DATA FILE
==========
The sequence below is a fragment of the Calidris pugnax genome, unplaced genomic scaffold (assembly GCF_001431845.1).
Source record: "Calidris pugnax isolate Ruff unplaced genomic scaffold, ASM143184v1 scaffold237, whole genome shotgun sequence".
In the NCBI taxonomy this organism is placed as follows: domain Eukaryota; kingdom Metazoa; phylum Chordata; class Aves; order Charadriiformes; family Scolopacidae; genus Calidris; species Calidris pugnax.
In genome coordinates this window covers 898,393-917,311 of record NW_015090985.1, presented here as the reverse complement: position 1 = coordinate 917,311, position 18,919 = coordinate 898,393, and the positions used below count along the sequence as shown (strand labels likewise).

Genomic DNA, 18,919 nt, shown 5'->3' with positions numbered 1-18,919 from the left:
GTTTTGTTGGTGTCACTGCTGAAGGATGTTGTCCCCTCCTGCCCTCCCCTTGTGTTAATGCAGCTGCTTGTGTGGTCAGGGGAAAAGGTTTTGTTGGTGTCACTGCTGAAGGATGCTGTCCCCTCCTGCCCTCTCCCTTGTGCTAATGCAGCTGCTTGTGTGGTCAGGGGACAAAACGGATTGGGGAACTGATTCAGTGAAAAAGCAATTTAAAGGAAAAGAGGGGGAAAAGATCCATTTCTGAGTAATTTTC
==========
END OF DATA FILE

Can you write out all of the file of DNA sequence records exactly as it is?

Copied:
The sequence below is a fragment of the Calidris pugnax genome, unplaced genomic scaffold (assembly GCF_001431845.1).
Source record: "Calidris pugnax isolate Ruff unplaced genomic scaffold, ASM143184v1 scaffold237, whole genome shotgun sequence".
In the NCBI taxonomy this organism is placed as follows: domain Eukaryota; kingdom Metazoa; phylum Chordata; class Aves; order Charadriiformes; family Scolopacidae; genus Calidris; species Calidris pugnax.
In genome coordinates this window covers 898,393-917,311 of record NW_015090985.1, presented here as the reverse complement: position 1 = coordinate 917,311, position 18,919 = coordinate 898,393, and the positions used below count along the sequence as shown (strand labels likewise).

Genomic DNA, 18,919 nt, shown 5'->3' with positions numbered 1-18,919 from the left:
GTTTTGTTGGTGTCACTGCTGAAGGATGTTGTCCCCTCCTGCCCTCCCCTTGTGTTAATGCAGCTGCTTGTGTGGTCAGGGGAAAAGGTTTTGTTGGTGTCACTGCTGAAGGATGCTGTCCCCTCCTGCCCTCTCCCTTGTGCTAATGCAGCTGCTTGTGTGGTCAGGGGACAAAACGGATTGGGGAACTGATTCAGTGAAAAAGCAATTTAAAGGAAAAGAGGGGGAAAAGATCCATTTCTGAGTAATTTTC